The comparison between Le Mont Saint Michel and Mick Jagger comes to mind, not because I am insane, but because both are rock-stars, generally described in superlatives, always surrounded by tremendous crowds, almost picture perfect from a distance and both have seen and been through some turbulent times.
Rock – star status
Le Mont Saint Michel like Mick Jagger defines clear explanation. It’s more than just an island or merely a rock standing out all alone in the flats of the estuary of the river Couesnon in the Bay of the Mont Saint-Michel, where Normandy and Brittany merge. It is an abbey, which is actually as far from rock and roll style as it could get, but it too has witnessed years of change. Built between the 11th and 16th centuries, the Gothic-style Benedictine abbey was dedicated to the archangel St Michael and it was a place of prayer and study. Slowly a village grew around it, sheltered by the great walls. It is to this day one of the few places in France to have preserved intact its medieval walls and defenses. Both the Bay of the Mont-Saint-Michel, which is subject to some of the biggest tidal ranges or variations in the world and the holy abbey itself, have been classified a World Heritage Site.
The island is visited by around three million people every year, so whenever you come, you will be in a crowd, unless you are there early in the morning or late in the evening. To be perfectly honest this is the one thing that makes the visit unpleasant – braving the crowds to get anywhere. It is especially stressful when having kids along and trying to hold their hand at all times.
It is nearly impossible to walk with a stroller, so I strongly suggest you leave it in a car.
You can’t get to the island on your own or you could if you are willing to walk far. So, together with half of the parking lot we manged to squeeze ourselves into the bus that takes you to it. I found myself glued to the window trying to catch the best glimpse of the island, as did the rest of the bus and their selfie sticks. You can imagine my relief when we stepped out and there it was in front of us. Felt almost like having a front row seat on the concert. It was the best part of the trip, before we joined others and tried to maneuver the narrow streets.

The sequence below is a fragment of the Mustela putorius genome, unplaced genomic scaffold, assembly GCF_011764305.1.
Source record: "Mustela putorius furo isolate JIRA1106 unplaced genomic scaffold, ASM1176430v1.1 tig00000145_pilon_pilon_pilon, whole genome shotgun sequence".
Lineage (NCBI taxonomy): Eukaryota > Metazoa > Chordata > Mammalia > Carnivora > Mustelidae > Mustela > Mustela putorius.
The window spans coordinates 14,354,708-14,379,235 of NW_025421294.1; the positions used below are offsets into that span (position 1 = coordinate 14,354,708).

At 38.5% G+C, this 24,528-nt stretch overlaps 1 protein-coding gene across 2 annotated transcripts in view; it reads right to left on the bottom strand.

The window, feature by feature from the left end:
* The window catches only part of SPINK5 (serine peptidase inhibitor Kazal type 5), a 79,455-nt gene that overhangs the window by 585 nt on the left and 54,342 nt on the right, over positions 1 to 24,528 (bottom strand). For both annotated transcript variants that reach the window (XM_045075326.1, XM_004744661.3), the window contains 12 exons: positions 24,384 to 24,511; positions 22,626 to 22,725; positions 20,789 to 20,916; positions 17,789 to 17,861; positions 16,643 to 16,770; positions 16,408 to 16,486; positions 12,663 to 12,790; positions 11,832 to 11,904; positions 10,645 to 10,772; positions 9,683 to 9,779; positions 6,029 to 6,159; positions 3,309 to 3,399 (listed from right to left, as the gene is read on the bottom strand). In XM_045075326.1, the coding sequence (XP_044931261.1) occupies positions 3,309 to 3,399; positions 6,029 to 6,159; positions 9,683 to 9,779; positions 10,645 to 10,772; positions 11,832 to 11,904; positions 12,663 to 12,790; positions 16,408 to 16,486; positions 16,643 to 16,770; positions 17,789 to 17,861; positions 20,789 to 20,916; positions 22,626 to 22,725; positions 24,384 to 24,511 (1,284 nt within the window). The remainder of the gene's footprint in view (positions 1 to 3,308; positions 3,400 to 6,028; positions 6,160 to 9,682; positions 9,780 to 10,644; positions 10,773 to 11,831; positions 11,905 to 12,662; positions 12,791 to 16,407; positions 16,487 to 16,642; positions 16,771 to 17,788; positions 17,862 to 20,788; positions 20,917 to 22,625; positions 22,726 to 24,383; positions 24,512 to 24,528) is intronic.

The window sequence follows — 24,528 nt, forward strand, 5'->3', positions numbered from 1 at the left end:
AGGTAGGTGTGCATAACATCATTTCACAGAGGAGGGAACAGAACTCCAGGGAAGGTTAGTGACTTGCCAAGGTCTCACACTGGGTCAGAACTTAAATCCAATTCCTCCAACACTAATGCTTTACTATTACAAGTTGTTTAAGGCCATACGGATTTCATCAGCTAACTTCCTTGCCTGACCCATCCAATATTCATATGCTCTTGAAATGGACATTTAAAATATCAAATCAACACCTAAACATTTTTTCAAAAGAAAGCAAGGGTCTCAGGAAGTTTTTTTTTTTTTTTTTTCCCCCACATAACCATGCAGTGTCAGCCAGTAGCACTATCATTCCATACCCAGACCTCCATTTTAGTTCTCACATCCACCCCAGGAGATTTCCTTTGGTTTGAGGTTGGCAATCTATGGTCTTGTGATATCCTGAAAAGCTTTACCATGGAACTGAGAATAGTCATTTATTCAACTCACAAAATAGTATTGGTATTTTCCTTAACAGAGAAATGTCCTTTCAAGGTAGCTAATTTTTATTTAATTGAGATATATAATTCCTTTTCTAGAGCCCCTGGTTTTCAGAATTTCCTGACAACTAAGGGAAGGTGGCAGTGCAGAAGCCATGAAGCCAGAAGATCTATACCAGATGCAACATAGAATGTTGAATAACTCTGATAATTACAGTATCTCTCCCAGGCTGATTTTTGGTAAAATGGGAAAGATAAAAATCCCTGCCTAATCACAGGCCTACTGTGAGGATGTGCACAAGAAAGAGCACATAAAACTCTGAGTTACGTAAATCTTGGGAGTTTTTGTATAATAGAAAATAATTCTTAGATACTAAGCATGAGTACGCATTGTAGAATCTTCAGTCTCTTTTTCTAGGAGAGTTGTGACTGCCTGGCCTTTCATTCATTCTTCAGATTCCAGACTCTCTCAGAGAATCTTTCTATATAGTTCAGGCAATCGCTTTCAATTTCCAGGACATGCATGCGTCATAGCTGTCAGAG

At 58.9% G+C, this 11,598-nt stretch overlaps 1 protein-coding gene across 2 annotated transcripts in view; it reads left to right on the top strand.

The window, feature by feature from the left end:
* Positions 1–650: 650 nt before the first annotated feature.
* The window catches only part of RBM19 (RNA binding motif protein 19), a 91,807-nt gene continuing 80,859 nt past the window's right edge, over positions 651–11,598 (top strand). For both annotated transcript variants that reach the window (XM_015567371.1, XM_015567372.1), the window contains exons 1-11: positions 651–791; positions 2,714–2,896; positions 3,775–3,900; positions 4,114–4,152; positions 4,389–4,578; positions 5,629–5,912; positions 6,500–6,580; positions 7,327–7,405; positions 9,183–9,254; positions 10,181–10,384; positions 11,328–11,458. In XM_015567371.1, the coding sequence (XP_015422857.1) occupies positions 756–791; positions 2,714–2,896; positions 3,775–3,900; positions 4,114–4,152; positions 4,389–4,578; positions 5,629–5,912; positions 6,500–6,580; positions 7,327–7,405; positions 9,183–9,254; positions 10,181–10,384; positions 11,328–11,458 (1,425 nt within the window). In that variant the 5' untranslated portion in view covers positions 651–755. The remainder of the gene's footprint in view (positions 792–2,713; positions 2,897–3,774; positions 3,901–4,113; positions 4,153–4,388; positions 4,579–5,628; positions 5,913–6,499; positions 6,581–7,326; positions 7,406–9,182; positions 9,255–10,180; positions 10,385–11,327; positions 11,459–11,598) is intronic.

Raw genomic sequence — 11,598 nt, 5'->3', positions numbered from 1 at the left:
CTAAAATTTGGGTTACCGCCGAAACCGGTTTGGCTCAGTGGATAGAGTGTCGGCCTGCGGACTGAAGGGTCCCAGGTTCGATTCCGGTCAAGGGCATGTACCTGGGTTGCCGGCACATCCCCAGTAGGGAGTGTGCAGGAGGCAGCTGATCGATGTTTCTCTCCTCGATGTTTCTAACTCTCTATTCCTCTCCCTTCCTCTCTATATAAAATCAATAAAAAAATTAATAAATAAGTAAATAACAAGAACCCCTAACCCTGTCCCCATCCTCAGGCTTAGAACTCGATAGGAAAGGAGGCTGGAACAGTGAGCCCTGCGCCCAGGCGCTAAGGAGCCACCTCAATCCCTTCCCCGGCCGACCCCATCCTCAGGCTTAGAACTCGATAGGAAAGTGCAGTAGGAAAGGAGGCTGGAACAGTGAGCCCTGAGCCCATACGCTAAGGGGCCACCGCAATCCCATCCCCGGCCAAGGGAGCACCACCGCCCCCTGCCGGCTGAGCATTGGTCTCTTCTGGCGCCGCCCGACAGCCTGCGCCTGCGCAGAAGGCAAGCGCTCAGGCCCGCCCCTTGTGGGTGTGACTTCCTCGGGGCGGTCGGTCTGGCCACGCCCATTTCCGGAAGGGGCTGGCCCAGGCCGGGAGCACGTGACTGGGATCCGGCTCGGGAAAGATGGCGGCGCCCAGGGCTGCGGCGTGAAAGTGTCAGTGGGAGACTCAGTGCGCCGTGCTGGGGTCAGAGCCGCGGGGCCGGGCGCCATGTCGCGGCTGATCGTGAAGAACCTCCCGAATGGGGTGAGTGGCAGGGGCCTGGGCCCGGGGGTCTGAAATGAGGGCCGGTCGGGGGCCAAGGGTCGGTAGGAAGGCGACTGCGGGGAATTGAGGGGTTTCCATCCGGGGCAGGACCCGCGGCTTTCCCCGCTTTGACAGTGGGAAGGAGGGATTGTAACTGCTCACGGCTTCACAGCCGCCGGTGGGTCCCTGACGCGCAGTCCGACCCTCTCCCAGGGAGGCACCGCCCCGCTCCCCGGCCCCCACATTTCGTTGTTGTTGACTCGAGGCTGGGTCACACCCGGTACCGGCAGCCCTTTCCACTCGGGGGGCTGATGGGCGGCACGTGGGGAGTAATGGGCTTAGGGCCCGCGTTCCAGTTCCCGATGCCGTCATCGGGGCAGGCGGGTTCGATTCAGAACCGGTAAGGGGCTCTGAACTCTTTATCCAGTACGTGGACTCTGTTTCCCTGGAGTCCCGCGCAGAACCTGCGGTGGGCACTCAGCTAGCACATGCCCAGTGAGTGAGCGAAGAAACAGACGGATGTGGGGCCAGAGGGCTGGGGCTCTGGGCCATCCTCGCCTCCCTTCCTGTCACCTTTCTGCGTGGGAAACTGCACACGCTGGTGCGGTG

And just like queuing for a rock concert we found ourselves waiting to get into the abbey. We finally decided it wasn’t worth it, took a stroll inside the walls and moved on.
Looks better from a distance
The place looks picture perfect from a distance. It has been on my bucket-list forever. But once we got there, I have realized that some places are just too good to be true. Le Mont Saint Michel is one of them. The comparison to Mick Jagger comes to mind again, not that he looks good from a distance or up close, though.
Coming to Le Mont Saint Michel felt like meeting a rock-star and realizing he is really not that special.
He is actually just an old guy that thinks he is a big shot and he can only talk about himself. I could see right through him and was a bit disappointed. It left me wanting more.
So, the takeaway here is that the place does look amazing from a distance and I would never in a million years be presumptuous to say don’t pay it a visit. But just bear in mind, there are millions of us who have put Le Mont Saint Michel on our bucket-list just like visiting the Rolling Stones concert before they call it quits.
Finally what do the kids say?
Peppa Pig would love the bay and mud around the island. We had to promise Stela she could wander around once we get out of the village and it resulted in her being so muddy she had to change all her clothes before getting into the car. But in her opinion that was the best part of the visit.